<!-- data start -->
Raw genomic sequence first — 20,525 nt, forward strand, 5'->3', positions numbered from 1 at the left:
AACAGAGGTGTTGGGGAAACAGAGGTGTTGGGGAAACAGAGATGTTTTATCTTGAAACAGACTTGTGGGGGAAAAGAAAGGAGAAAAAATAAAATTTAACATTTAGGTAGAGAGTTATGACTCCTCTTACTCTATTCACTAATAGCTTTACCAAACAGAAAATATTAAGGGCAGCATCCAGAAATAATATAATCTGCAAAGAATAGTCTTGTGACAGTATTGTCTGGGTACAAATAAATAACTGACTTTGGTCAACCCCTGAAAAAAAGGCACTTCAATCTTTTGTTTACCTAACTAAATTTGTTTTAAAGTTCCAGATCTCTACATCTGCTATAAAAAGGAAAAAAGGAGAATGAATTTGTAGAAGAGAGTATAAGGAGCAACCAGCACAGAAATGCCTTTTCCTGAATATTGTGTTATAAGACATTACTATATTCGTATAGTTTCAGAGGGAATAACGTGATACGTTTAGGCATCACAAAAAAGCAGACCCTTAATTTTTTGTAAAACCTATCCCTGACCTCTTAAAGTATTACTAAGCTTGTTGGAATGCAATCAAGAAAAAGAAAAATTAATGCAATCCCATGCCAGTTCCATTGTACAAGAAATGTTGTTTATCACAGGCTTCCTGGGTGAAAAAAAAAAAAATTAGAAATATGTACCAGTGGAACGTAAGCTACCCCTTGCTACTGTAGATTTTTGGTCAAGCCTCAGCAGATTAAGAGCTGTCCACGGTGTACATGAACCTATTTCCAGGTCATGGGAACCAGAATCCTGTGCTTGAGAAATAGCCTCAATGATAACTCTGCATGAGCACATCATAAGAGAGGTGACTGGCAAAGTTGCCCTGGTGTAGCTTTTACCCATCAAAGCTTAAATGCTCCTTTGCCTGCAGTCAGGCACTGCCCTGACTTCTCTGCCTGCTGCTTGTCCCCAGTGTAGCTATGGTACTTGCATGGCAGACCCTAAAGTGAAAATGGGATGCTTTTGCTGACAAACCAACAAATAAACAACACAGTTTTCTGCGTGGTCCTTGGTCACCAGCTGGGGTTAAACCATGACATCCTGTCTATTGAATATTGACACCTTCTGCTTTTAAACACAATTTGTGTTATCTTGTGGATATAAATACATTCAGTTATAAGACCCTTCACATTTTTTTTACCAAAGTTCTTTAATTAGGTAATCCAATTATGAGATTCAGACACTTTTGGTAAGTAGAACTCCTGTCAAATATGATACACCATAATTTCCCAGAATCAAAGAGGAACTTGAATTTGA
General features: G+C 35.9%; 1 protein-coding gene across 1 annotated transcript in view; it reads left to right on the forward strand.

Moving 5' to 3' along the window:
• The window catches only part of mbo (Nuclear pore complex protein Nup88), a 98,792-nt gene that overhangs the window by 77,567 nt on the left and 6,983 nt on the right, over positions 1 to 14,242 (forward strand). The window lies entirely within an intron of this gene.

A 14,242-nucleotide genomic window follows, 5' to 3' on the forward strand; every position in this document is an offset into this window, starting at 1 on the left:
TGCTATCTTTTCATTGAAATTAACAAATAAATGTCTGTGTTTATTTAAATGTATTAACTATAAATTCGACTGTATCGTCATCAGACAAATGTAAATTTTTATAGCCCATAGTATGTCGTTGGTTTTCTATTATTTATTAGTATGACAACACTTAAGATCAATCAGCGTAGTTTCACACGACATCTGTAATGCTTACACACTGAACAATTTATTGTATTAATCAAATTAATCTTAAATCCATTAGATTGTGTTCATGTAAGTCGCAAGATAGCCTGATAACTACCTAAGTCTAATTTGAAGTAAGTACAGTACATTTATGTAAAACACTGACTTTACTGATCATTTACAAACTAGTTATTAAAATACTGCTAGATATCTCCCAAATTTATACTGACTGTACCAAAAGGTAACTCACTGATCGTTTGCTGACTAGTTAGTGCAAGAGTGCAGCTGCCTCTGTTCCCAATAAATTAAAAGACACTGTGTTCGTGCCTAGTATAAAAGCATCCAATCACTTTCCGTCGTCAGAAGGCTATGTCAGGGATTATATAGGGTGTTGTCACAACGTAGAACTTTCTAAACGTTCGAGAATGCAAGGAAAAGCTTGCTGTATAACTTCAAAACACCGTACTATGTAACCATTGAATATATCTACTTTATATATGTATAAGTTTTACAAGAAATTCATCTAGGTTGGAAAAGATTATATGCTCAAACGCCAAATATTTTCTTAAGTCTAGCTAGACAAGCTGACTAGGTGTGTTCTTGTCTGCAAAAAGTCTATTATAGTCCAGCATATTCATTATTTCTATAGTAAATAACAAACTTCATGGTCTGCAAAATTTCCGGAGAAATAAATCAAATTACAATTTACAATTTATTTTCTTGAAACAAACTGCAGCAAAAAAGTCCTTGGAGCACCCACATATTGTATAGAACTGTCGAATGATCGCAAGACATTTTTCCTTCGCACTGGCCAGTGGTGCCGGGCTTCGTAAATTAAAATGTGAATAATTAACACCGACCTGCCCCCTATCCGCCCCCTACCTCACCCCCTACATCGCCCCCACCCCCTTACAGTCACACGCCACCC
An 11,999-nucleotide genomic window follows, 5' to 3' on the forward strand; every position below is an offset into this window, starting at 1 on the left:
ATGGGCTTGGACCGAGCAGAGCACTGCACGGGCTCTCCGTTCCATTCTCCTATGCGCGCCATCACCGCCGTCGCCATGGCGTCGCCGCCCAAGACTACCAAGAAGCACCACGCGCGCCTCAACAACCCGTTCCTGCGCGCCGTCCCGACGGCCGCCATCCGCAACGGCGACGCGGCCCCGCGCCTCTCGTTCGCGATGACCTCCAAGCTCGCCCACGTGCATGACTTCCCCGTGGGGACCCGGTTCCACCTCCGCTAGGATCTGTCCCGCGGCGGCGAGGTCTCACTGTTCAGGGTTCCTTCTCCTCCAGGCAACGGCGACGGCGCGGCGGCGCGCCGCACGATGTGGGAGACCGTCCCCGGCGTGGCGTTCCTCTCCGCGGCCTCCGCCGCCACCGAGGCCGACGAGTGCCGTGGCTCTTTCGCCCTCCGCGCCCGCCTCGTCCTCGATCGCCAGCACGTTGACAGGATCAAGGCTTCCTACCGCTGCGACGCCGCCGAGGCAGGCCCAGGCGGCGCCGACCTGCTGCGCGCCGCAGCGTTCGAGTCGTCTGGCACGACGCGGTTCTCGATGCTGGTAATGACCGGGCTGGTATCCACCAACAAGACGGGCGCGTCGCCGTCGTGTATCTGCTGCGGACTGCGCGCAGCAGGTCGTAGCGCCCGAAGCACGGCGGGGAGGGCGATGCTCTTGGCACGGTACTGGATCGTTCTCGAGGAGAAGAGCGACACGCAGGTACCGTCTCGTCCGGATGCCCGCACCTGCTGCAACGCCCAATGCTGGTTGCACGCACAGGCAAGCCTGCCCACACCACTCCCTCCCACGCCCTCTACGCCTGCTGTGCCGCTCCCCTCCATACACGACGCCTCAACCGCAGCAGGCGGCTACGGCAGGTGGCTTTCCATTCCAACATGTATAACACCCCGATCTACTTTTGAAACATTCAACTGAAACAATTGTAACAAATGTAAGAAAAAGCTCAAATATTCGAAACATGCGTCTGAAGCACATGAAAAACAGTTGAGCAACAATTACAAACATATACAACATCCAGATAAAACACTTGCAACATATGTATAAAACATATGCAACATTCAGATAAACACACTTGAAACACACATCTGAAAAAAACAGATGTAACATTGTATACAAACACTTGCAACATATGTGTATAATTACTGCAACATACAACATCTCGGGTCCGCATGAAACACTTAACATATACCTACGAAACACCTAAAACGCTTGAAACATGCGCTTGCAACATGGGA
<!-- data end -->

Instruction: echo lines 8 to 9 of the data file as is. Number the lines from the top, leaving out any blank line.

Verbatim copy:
An 11,999-nucleotide genomic window follows, 5' to 3' on the forward strand; every position below is an offset into this window, starting at 1 on the left:
ATGGGCTTGGACCGAGCAGAGCACTGCACGGGCTCTCCGTTCCATTCTCCTATGCGCGCCATCACCGCCGTCGCCATGGCGTCGCCGCCCAAGACTACCAAGAAGCACCACGCGCGCCTCAACAACCCGTTCCTGCGCGCCGTCCCGACGGCCGCCATCCGCAACGGCGACGCGGCCCCGCGCCTCTCGTTCGCGATGACCTCCAAGCTCGCCCACGTGCATGACTTCCCCGTGGGGACCCGGTTCCACCTCCGCTAGGATCTGTCCCGCGGCGGCGAGGTCTCACTGTTCAGGGTTCCTTCTCCTCCAGGCAACGGCGACGGCGCGGCGGCGCGCCGCACGATGTGGGAGACCGTCCCCGGCGTGGCGTTCCTCTCCGCGGCCTCCGCCGCCACCGAGGCCGACGAGTGCCGTGGCTCTTTCGCCCTCCGCGCCCGCCTCGTCCTCGATCGCCAGCACGTTGACAGGATCAAGGCTTCCTACCGCTGCGACGCCGCCGAGGCAGGCCCAGGCGGCGCCGACCTGCTGCGCGCCGCAGCGTTCGAGTCGTCTGGCACGACGCGGTTCTCGATGCTGGTAATGACCGGGCTGGTATCCACCAACAAGACGGGCGCGTCGCCGTCGTGTATCTGCTGCGGACTGCGCGCAGCAGGTCGTAGCGCCCGAAGCACGGCGGGGAGGGCGATGCTCTTGGCACGGTACTGGATCGTTCTCGAGGAGAAGAGCGACACGCAGGTACCGTCTCGTCCGGATGCCCGCACCTGCTGCAACGCCCAATGCTGGTTGCACGCACAGGCAAGCCTGCCCACACCACTCCCTCCCACGCCCTCTACGCCTGCTGTGCCGCTCCCCTCCATACACGACGCCTCAACCGCAGCAGGCGGCTACGGCAGGTGGCTTTCCATTCCAACATGTATAACACCCCGATCTACTTTTGAAACATTCAACTGAAACAATTGTAACAAATGTAAGAAAAAGCTCAAATATTCGAAACATGCGTCTGAAGCACATGAAAAACAGTTGAGCAACAATTACAAACATATACAACATCCAGATAAAACACTTGCAACATATGTATAAAACATATGCAACATTCAGATAAACACACTTGAAACACACATCTGAAAAAAACAGATGTAACATTGTATACAAACACTTGCAACATATGTGTATAATTACTGCAACATACAACATCTCGGGTCCGCATGAAACACTTAACATATACCTACGAAACACCTAAAACGCTTGAAACATGCGCTTGCAACATGGGA